Gord Gillies: A Calgary tour through the battlegrounds of the First World War

A street sign in Garrison Woods shows streets named after battles fought by Canadians in the First World War.
A street sign in Garrison Woods shows streets named after battles fought by Canadians in the First World War. Gord Gillies / 770 CHQR

My wife and I spent a couple of hours wandering around Garrison Woods this past weekend. We joined 25 others on a memorial walk to learn a bit about Calgary’s military involvement in the First World War.

The walk was hosted by the chaplain of the Military Museums, Maj. (Ret’d) Loyd Northcott. He’s an historian and excellent guide who draws on his military background to describe the horrors of the Great War and highlight Canada’s role in helping end it.

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The route is about four kilometres long and winds along the streets that used to be Calgary’s former military base, Currie Barracks. Part of the walk includes seeing how some of those old war time homes have been updated and incorporated into the new community.

It’s my understanding the guided tours of Garrison Woods are finished until next spring, but you can pick up a tour map at the Military Museums and walk the route yourself. It’s well worth your time.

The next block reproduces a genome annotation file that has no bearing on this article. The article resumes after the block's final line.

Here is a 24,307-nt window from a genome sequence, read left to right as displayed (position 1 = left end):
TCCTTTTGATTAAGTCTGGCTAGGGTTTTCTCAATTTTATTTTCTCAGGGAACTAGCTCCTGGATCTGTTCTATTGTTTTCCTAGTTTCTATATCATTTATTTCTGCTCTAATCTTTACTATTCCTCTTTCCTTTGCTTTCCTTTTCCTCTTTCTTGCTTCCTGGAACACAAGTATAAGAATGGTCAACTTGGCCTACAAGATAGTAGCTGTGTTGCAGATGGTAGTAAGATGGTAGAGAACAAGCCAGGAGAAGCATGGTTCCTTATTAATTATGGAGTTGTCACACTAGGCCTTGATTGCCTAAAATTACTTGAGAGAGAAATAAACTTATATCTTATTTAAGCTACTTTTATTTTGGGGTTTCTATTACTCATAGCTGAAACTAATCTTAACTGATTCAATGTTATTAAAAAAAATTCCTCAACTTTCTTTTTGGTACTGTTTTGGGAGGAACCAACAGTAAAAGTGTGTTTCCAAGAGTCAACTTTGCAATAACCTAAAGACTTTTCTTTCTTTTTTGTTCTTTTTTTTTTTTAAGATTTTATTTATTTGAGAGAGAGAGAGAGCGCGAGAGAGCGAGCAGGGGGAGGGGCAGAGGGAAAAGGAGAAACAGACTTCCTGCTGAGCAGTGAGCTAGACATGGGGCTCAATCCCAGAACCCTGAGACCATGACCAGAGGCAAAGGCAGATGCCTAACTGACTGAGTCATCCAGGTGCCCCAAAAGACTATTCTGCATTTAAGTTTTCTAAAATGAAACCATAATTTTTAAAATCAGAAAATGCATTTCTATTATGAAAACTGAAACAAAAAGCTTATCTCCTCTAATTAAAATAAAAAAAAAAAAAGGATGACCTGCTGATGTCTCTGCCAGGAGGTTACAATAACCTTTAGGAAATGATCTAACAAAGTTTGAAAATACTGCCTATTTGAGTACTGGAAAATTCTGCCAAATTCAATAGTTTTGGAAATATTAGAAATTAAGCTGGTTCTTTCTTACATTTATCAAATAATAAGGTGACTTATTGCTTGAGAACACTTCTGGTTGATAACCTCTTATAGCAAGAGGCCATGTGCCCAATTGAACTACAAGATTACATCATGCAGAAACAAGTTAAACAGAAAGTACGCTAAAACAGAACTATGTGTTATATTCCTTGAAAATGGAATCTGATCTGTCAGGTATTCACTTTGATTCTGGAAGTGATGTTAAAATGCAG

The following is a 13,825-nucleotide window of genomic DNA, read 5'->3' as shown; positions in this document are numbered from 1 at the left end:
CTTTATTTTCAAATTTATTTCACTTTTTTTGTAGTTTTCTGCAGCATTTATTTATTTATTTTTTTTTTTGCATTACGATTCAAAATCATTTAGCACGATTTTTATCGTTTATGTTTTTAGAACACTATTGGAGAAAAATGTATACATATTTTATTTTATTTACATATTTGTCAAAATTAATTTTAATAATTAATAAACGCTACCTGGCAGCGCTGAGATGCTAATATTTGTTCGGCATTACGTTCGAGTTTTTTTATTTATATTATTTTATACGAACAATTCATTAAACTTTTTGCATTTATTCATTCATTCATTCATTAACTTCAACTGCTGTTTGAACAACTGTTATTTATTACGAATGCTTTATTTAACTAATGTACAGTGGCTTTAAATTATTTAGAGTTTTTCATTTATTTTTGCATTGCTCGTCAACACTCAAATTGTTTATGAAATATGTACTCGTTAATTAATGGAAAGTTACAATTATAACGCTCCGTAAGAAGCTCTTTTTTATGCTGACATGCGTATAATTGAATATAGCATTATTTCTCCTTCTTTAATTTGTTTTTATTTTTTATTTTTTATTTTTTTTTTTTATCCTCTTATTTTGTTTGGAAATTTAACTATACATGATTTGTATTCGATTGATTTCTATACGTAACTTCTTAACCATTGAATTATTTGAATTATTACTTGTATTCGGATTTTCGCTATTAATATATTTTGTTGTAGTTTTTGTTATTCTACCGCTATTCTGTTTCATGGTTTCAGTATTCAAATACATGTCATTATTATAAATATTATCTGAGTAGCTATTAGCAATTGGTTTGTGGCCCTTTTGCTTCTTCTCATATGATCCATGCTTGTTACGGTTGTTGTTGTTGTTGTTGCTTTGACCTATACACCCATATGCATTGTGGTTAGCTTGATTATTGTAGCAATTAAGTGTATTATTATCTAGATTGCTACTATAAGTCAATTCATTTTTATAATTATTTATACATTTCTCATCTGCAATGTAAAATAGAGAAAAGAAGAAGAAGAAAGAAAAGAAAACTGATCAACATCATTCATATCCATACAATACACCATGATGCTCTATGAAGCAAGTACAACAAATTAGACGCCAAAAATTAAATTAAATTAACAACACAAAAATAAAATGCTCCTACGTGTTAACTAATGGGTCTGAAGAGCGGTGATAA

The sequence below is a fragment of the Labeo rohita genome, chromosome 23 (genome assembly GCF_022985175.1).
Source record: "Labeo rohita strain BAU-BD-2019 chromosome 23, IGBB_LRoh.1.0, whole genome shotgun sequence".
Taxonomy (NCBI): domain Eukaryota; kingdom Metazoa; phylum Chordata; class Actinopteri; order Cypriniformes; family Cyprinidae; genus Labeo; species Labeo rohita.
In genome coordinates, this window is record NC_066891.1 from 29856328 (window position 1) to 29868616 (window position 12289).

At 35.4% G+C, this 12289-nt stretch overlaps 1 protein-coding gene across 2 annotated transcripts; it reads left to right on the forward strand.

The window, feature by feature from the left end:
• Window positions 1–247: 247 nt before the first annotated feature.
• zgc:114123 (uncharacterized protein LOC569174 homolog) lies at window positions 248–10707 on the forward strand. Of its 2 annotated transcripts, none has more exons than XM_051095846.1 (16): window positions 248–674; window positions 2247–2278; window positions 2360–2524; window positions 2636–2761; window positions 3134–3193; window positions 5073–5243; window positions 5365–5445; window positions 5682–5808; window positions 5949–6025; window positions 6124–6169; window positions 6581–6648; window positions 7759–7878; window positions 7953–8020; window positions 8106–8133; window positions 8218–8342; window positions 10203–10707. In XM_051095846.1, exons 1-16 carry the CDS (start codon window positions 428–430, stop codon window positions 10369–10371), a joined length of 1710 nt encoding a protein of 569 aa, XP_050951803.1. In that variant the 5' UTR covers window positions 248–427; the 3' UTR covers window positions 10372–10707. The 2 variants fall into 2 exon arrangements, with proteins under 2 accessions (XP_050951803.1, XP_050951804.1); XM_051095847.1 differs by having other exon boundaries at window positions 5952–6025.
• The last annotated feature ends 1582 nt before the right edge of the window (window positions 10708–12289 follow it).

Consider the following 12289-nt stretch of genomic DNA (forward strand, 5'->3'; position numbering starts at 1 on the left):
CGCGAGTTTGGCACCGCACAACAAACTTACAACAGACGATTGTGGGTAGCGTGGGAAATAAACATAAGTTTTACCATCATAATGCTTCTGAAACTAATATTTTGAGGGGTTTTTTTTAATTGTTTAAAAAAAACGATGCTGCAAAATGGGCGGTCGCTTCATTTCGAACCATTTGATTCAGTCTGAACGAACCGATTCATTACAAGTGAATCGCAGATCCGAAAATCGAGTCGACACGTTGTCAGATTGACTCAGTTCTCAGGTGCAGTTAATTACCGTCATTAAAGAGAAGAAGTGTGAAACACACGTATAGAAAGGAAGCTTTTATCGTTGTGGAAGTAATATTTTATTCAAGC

Most of the streets in Garrison Woods are named after famous battles in the First World War. They were picked by soldiers in the regiments that called Calgary home, like the Princess Patricia’s Canadian Light Infantry and Lord Strathcona’s Horse.

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There are 14 monuments along the way that describe those significant battles and the sacrifices made by Canadians.

Passchendaele, Ypres, Mons, Cambrai.

At Vimy Ridge where there were 10,602 casualties, including 3598 Canadians killed.

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Flanders, that forlorn region along the French-Belgium border, immortalized by Lt. Col. John McRae’s famous poem.

It’s such a contrast, walking through the beautiful, peaceful neighbourhood knowing every avenue and road is named for some of the darkest hours in our history. But as the chaplain reminded us, those dark times helped us become the country we are.

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Thanks to the sacrifice of so many.

Lest we forget.